The world works in strange and often illogical ways. One of these ways is the concept of grouping. In our more primitive times, humans naturally looked at the world in groups; some grouped together to hunt, some grouped together to guard the dwelling. People were grouped based on their skill sets and capabilities. As society developed and matured, people began to be grouped in different, more complex ways. Generally, those of the same social class, or age, or even gender spent the most time together. Most teenagers can at least hazily recall the time when they would not even fraternize with the other gender or someone in another class. Nowadays, I often see my friends and peers sharing a common struggle created by this rhetoric. Working through the already wearisome troubles of high school, groupism and feeling like you need to find ‘your place’ or ‘your people’ can be stressful and generally turns out to be fruitless.
The feeling of inadequacy and frustration that comes with attaching to a certain group of people, or even individual, has been one that I have struggled with for a long time. I constantly wondered if there was something wrong with me because for some reason, I could never hold onto one friend group for an extended period of time. Desperatley, I hungered for a best friend that I could spend all my hours with on the phone or a group of people that never hurt me or bothered me in any way. Nonetheless, I always found my desires to be crushed because no one set of people could meet the expectations I held in my head of the perfect group.
Hearing from various people, I now understand that I am not alone; that many people, both teennagers and adults, share these same feelings. The most important thing to understand, is that there is nothing wrong with you, and at the same time, there is nothing wrong with your friends either. When we put people on pedestals, calling them our best friend, it is so easy to get disappointed. Time and time again, putting all our eggs in one basket and expecting that none of them will break. The truth is that the people who find themselves not fitting into a singular friend group one-hundred percent of the time, are not unadaptable or egocentric, but rather, they are just not satisfied with being a part–they recognize that they are a whole.
Ironically, the friends I have that expressed discontent with groupism in high school are the ones who I consider the most complex, deep, and complete people. They are the type who are not friends with others for namesake or to fit in; the ones who genuinely look to others to learn from and gain insight into situations and perspectives different from their own. They are not satisfied being a disposable part of someone else’s life, and instead hunt for anecdotes and lessons from their surroundings to make themselves full. They value a meaningul life brimming with knowledge and truly understand that everyone they meet can impart on them something they did not know before. It is also the same individuals who are not afraid to get outside of their comfort zone: to talk to new people, smile at strangers, sometimes even to dance in public and hope someone will come up and spark a conversation. The ‘wholes’ of society are unfortunately made to feel like they must be a part of something to be special or worthy. However, it is more important to be a small part of many people and let them be a small part of you, rather than allowing any one group or friend to dictate how you view yourself.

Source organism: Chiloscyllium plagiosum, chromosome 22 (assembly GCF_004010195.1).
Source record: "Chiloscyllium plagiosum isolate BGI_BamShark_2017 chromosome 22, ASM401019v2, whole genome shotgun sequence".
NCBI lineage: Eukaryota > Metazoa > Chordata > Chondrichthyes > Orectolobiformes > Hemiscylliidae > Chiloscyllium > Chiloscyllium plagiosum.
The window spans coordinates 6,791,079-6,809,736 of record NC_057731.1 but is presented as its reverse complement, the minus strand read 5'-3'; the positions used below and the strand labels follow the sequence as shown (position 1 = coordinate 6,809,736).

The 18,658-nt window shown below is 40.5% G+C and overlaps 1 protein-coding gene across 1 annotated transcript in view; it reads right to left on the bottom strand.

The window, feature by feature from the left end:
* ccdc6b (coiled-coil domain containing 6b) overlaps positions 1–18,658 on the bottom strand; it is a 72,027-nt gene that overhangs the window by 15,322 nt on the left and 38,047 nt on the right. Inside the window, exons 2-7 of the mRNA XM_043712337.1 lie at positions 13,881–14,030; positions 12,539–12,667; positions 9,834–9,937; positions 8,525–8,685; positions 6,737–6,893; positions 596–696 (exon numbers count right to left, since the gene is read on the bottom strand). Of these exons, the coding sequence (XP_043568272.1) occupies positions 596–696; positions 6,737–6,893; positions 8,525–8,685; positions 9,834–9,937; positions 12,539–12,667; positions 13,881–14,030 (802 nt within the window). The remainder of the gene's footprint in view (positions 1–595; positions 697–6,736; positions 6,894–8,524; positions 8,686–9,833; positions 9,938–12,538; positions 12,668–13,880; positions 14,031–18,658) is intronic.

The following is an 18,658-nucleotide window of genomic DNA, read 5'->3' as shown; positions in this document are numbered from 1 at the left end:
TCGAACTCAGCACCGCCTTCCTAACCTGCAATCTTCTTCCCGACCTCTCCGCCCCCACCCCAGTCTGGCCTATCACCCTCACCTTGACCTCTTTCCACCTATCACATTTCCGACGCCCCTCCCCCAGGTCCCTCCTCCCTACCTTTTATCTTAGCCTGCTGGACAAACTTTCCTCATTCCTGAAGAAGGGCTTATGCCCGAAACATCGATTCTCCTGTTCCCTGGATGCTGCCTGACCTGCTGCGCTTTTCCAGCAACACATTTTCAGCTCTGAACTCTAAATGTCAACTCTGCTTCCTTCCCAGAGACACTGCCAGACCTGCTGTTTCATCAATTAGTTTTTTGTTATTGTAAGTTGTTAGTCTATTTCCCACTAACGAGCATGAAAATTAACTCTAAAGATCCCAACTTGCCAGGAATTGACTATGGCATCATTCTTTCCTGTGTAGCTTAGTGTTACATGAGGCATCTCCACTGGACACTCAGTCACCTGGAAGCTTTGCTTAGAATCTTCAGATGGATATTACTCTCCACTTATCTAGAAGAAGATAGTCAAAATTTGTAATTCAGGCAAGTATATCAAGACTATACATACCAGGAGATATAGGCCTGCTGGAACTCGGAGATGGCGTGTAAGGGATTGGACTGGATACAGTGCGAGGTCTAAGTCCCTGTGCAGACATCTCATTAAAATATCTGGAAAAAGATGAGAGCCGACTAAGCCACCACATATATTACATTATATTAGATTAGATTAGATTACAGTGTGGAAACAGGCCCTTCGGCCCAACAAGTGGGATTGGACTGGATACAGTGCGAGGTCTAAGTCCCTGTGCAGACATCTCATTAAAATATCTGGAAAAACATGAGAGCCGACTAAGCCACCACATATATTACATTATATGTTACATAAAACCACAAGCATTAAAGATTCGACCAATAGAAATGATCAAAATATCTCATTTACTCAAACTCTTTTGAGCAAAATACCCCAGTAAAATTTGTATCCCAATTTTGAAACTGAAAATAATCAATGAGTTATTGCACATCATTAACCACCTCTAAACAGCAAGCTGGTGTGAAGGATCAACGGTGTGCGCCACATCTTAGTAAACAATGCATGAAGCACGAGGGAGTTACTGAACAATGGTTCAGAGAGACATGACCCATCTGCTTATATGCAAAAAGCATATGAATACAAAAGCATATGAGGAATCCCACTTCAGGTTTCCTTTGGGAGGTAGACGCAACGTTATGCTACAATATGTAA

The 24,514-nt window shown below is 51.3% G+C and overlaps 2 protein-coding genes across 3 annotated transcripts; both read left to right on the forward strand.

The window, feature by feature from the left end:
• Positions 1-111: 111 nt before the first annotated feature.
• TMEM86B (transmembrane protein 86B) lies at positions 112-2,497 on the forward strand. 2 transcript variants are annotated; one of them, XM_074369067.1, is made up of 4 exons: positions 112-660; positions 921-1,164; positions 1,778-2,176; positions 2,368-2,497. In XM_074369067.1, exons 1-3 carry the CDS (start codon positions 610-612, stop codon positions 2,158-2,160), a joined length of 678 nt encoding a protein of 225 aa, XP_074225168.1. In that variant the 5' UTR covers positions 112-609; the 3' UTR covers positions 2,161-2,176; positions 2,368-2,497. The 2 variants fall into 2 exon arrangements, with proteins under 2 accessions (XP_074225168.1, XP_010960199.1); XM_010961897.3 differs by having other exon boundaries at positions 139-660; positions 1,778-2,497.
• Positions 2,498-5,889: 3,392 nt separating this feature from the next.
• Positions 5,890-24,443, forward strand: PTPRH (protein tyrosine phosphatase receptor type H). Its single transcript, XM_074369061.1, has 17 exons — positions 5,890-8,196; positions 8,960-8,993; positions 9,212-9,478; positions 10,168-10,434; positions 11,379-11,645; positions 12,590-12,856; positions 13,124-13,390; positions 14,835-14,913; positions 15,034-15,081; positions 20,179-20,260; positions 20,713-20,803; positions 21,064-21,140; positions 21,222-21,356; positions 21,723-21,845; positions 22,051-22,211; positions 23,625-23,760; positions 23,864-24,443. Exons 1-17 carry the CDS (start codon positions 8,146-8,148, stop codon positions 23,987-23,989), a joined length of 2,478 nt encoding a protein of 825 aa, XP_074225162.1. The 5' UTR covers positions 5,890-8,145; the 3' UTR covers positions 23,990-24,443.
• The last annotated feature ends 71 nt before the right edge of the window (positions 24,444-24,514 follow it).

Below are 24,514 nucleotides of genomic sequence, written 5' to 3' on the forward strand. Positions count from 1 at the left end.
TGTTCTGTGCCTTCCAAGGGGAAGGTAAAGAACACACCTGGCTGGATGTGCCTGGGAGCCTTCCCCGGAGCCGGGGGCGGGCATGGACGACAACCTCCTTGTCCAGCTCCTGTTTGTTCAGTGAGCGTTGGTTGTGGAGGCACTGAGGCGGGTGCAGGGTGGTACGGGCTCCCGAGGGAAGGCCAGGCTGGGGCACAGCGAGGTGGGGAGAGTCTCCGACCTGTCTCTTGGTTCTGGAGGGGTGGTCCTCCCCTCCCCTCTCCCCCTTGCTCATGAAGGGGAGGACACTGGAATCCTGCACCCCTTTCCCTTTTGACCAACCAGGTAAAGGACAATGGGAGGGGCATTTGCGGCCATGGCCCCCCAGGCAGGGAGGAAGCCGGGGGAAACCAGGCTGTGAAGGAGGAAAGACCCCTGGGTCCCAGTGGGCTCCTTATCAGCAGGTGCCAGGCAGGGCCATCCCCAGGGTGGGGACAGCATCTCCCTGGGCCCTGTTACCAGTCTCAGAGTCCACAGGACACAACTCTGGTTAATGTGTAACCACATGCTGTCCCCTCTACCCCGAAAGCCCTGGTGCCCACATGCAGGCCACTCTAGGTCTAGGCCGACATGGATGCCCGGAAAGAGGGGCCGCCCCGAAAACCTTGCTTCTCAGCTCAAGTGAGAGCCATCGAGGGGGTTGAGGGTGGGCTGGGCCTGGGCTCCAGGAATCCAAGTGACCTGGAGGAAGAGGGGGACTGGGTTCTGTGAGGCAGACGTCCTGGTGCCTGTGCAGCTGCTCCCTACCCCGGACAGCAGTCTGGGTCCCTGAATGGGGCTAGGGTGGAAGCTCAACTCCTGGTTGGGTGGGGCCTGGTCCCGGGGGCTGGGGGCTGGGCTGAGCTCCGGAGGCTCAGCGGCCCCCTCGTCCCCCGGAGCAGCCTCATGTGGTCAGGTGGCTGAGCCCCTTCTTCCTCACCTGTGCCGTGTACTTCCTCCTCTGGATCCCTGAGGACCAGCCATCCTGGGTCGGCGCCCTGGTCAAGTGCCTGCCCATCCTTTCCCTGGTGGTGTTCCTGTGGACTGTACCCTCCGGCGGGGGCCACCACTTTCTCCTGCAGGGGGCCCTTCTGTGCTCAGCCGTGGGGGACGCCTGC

Your group of friends will come and go as the waves on an ocean shore. As sad as it may sound, my number one piece of advice is to not allow yourself to get so close to anyone, that you begin relying on them to determine your self worth. Create a large circle of friends and acquaintances that each bring a unique quality to your life. Naturally, there will be the people you become closer to or relate more to. Still, don’t allow yourself to shut out the rest of the world in favor a select few. Sit with those nice girls at lunch, invite that brainy boy to get coffee with you, never forget your childhood buddies, connect with people who go to different schools or live in different cities, states, or even countries. Essentially, expand your horizons because the possibilities of who you might meet and what they may bring to your life are truly limitless.
The entire idea of groupism is a ball and chain, weighing down almost every high schooler, in disguise. In theory, it is something beneficial — it means you have friends, people you can count on. Needleess to say that this is true, and having reliable people in your life is vital to forming lifelong relationships. Ultimatley though, these relationships are instinctive. So long as you open yourself to the world, the right people will walk into your life and those who were never meant to be there, will serve their purpose and move along.
“Try to have as diverse group of friends as possible and don’t get into the clique scenario” -Andrew Shue
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